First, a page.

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Life expectancy and lifestyle with COPD
What is COPD?
Chronic obstructive pulmonary disorder obstructs airflow and inhibits the ability to get oxygen into the lungs. COPD has four stages, 1 being mild and stage 4 severe. If COPD is not well-maintained then the condition can be fatal. It is not possible to reverse the damage of COPD, but there are many ways to improve a patient’s quality of life.
COPD symptoms most often include:
- Chronic cough
- Shortness of breath
- Frequent respiratory infections
More severe symptoms may include:
- Weight loss
- Cardiovascular disease
- Swollen feet and ankles
- Headaches and fever 
There is no single prognosis for COPD patients and many factors play into an individual’s life expectancy. COPD mostly affects elderly people, so there may be several pre-existing health conditions that affect a final prognosis. Two tests are commonly used by doctors to determine the life expectancy of a COPD patient.
GOLD stands for the Global Initiative for Chronic Obstructive Lung Disease. The GOLD test measures the forced expiratory volume (FEV1) percentage. This percentage determines how much air a person can expel from their lungs in one second. With these results, a doctor can determine a person’s airflow according to their weight, height, and race. The test is rated from 1-4 and people with a higher GOLD grade have a lower life expectancy.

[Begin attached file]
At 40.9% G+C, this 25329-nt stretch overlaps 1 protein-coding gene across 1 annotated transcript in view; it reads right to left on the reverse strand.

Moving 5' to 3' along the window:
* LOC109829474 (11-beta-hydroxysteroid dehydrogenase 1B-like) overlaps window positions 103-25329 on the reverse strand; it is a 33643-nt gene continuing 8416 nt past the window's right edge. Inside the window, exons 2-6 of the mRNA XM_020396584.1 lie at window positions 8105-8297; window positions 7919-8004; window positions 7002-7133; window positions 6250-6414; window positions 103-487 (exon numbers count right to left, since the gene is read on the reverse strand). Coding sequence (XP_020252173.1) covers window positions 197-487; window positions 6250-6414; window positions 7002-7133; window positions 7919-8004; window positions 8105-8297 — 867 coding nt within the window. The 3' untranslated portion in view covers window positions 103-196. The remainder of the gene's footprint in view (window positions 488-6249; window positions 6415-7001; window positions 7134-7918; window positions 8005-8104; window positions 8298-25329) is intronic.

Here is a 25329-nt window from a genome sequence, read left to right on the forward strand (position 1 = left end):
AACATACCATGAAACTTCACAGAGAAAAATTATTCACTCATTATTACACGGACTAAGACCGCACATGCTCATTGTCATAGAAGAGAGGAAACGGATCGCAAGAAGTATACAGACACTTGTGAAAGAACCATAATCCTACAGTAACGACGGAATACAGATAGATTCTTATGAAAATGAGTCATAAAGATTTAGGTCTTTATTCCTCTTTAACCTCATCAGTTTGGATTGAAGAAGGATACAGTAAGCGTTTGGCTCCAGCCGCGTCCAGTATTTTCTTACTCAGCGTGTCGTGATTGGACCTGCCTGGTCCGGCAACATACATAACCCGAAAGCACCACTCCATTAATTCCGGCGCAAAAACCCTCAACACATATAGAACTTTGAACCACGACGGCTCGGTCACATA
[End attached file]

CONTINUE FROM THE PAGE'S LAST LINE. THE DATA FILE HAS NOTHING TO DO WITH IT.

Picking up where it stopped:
BODE stands for body mass index, obstruction, breathlessness, and exercise capacity. BODE also takes into account the FEV1 percentage as well as several other factors. These can include:
- The 6 minute walking test: Doctors will have you walk 6 minutes to measure how far a person can walk without experiencing shortness of breath.
- Level of breathing difficulty: Doctors will determine how easily you become winded, which will give you a higher score on the BODE scale.
- BMI: A person’s body mass index is taken into account to determine exercise capacity. The BMI test considers height, gender, and bone structure.
The BODE index is ranked from 0-10. If you score higher on the scale, then your lung function is not as healthy as it should be. 
How to manage your COPD
A doctor will provide the proper medication and treatment plan for each patient. Doctors often prescribe bronchodilators to open up the airways and corticosteroids like Flovent to reduce inflammation in the lungs. Your doctor may also recommend supplemental oxygen therapy and maintenance medications to prevent excess mucus buildup.
If your COPD is not properly maintained with the proper medications and therapies, then you may end up hospitalized or on a ventilator. If your COPD continues to worsen, hospice or palliative care may be necessary. Hospice care is for those with late-stage COPD and their condition may soon be fatal. Some late-stage symptoms include:
- Oxygen dependence
- One or more COPD related hospitalizations a year
- Having other health concerns like heart disease, kidney disease, or liver issues
- Weight loss, loss of muscle, and a decreasing ability to perform normal activities